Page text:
Based on Duke's Edwardsport IGCC CAPEX ~ $5100/KW and it has not been built or operated. So Electric Utility industry will wait and see about new plants to determine if implementing clean coal is financially and technically sound.

Richard W. Goodwin West Palm Beach FL


Auto Bailout

Right, Alan. I did not want to get hung up on the auto bailout, especially in a column that centers on the energy sector. I make the point about the auto sector for a couple reasons -- stream of thought here -- which are:

1. Ohio turned on this issue and not coal, despite the intense advertising to make it the central issue.

2. If people are hurting they like government intervention. Witness: Hurricane Sandy and those subject to austerity in Europe, which I am reluctant to bring into the conversation. Needless to say, if your job -- or family -- are on the line and government will come in and save you, it is then your friend.

Let me be clear: I'm not endorsing government bailouts of any sector and that includes those that have made bad business choices. All I'm saying is that those who benefited from such federal help may have helped carry the day for Obama.  Ironically, that does not include the investment banking sector that not only contributed to the current mess but that also got more assistance than any person or any other industry. Go figure, or no "good deed" goes unpunished.


Auto bailout


I agree.


Auto bailout


GM and Chrysler did fail!  Otherwise they wouldn't have needed external intervention.   They were and continue to be mis-managed.  President Obama (actually the taxpayers) didn't save the auto industry, he just shored up the models of failure: GM and Chrysler (Fiat).  Ford, Toyota, Nissan, BMW, etc. didn't require bailouts.  A manged restructuring of GM and Chrysler under existing bankruptcy protection laws would likely have produced a superior long-term economic result for both the industry and taxpayers.  However, the bailout did produce a superior political result for Obama and the UAW.



Nat Gas Prices Won't Stay Cheap

The point most overlook is that if more gas gets used to make electricity (say 10 or 20 Bcf/day), the price of gas will go up and that impacts every user of natural gas not just the a generator.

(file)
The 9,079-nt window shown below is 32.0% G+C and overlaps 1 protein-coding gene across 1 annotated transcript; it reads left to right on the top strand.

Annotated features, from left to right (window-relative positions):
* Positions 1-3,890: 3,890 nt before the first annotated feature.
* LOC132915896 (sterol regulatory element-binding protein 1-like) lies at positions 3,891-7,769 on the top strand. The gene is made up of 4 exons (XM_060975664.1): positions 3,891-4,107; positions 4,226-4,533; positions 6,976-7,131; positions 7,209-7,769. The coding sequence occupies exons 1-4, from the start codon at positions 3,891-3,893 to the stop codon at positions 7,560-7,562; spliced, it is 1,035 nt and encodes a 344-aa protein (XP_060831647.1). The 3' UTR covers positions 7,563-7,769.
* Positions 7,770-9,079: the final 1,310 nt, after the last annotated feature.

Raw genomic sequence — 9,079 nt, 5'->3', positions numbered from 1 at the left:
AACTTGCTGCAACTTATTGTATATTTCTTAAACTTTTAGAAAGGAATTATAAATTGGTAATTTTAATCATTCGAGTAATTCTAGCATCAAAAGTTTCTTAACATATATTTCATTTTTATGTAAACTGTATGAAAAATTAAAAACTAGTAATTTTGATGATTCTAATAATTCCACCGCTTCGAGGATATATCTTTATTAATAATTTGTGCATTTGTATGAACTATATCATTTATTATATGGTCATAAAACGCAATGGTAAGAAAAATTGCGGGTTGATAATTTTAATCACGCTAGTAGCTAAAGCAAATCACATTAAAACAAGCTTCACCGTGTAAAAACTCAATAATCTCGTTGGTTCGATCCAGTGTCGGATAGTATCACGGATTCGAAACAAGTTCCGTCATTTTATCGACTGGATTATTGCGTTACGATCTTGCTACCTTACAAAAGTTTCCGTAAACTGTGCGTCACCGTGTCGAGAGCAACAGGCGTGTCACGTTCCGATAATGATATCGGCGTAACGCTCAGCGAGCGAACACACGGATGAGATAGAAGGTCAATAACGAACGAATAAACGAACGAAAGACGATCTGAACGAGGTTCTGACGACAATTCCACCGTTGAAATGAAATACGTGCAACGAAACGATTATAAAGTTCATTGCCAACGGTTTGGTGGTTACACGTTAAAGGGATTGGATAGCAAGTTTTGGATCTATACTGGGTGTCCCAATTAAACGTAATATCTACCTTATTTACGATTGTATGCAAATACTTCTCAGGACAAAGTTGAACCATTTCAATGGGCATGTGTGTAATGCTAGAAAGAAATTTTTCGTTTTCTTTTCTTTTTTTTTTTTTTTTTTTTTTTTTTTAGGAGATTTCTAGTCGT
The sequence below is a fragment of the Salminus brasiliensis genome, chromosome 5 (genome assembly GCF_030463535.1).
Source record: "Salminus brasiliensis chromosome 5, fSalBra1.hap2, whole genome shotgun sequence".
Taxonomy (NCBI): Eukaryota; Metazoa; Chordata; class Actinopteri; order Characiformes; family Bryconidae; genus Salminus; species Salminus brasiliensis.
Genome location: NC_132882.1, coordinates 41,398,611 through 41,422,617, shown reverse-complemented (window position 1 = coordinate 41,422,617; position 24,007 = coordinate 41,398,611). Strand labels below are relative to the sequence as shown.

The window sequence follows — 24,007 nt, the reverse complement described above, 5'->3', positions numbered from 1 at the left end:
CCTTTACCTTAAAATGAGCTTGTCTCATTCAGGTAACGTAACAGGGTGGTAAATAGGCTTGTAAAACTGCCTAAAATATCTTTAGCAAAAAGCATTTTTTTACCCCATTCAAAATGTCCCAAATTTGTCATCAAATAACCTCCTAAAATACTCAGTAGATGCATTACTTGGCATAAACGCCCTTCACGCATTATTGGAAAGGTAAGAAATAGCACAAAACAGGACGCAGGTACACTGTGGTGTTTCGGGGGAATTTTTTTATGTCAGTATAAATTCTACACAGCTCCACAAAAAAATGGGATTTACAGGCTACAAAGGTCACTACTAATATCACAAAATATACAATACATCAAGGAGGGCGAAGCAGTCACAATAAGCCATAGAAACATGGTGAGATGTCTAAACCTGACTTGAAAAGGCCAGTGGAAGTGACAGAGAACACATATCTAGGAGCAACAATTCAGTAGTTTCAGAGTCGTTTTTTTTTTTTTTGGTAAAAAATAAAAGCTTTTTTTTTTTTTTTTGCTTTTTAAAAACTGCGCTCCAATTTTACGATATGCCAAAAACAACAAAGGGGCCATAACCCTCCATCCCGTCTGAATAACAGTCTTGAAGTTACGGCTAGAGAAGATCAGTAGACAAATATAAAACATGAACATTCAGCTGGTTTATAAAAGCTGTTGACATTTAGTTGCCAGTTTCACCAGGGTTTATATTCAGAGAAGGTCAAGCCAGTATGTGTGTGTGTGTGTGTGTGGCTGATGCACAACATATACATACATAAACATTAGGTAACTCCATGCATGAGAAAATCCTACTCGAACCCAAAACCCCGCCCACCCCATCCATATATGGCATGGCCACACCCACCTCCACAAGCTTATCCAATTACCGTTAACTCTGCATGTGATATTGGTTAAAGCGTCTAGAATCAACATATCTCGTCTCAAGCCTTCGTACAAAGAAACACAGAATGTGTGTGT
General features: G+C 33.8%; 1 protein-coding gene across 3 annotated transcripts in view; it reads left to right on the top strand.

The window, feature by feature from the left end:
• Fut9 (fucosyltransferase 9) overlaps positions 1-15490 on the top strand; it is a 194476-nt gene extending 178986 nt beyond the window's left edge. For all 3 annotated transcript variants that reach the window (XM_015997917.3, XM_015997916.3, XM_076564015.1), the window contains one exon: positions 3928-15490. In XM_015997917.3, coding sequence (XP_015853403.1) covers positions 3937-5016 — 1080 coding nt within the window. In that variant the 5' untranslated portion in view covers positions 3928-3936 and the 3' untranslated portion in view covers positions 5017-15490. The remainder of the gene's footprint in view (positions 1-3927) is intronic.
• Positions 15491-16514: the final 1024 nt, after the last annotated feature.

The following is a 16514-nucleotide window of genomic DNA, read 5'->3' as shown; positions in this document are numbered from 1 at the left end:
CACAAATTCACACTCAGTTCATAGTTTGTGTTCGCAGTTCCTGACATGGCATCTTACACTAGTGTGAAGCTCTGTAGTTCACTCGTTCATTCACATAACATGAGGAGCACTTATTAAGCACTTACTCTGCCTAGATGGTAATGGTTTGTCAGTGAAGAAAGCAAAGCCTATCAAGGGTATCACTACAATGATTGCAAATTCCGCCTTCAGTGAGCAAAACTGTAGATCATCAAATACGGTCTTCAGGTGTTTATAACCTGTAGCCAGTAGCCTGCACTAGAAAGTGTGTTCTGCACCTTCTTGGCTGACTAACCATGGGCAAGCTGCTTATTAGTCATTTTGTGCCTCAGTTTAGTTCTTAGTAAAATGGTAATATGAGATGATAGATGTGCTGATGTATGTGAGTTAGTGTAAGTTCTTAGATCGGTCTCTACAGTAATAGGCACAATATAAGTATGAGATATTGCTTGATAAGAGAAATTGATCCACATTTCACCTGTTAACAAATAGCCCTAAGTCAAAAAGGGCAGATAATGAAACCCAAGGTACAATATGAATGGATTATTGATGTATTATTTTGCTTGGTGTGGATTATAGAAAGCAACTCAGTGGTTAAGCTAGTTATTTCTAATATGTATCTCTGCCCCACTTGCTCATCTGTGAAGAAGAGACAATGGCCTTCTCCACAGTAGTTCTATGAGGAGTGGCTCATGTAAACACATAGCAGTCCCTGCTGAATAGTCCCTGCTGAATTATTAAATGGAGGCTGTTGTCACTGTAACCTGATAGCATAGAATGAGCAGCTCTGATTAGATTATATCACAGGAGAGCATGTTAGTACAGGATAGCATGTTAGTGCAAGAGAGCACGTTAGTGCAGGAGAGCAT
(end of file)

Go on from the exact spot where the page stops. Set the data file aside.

Furthermore, in the deregulated states and the RTO/ISO markets, the price of electricity goes up because gas is the marginal fuel and that sets the price of all MWh, not just the ones produced by natural gas. 

It’s quite easy to see a $1.00/mmbtu increase in natural gas increases the cost of gas to all in the ~24 TCf gas market by $24 billion annually.  On top of that, the $1.00/mmbtu increase in natural gas increases the marginal cost of electricity by $7.00/MWh and if applied to half the electricity consumption in the U.S. or 1.85 Billion MWH is ~$13 billion per year.  The combined impact of ~$37 billion is energy cost increases is no trivial matter.  That is enough to cover 370,000 new jobs at $100k per job all-in or nearly all the auto jobs discussed in the article as being lost.
Furthermore, it would be unwise to pin all our home heating and electricity generation on gas, especially when the global price of gas is $10/mmbtu in Europe and $15 – 18/mmbtu in Asia.  They will be quite will to pay $7/mmbtu to U.S. exporters and ship all the gas they can to those countries.  The U.S. gas price will likely move up toward those values creating a doubling or tripling of the economic cost impact to the economy and you quickly back into $100 billion per year cost to the U.S. economy.
I completely agree with your assessment that coal jobs is the least of the concerns on the boarder U.S. energy and economic front.  Affordable and available energy for all is the big concern and that should be the real message.

Coal and the Dodo bird!

Mr. Silverstein, I agree with your premise that the auto bail out helped Obama more than his clean energy policies hurt him in Ohio.  I also agree with you that one of the major reasons that Utilities are switching to Natural Gas over coal is the fact that Natural gas is less expensive relative to coal.

That said and as I've mentioned here before, I don't think that the price of Natural Gas is going to remain low indefinately!  I also think that it's a mistake to rely upon fracked natural gas due to the fact that the price is going to go right back up once any percentage of the nation's transportation fleet is switched over to the Natural Gas and/or we start exporting Natural Gas abroad.

And that's not to mention that the future of fracking is not guranteed at all!  Anti-fracking initiatives passed on the ballets in several locations and that resistance is only going to get worse in the event that a major aquifer is contaminated or we see an increase in seismic activity that can be attributed to fracking.

Coal's future as a major energy source is also in doubt do the public's growing awareness and acceptance of man-made climate change.  As Brian Williams said on the NBC Nightly News during the coverage of Hurricane Sandy, ""A storm like this has a way of making you ask questions like, what's happening to our world and our weather? And yes, people are raising global warming already,"

Combine Hurricane Sandy with the drought from this past summer and maybe a few more nasty weather events and no amount of propaganda is going to be able to quiet people's concerns.  The end result is that while it might not happen overnight, change is coming and the coal industry is going to go the way of the dodo bird!


Bob "The Clean Energy Guy" Mitchell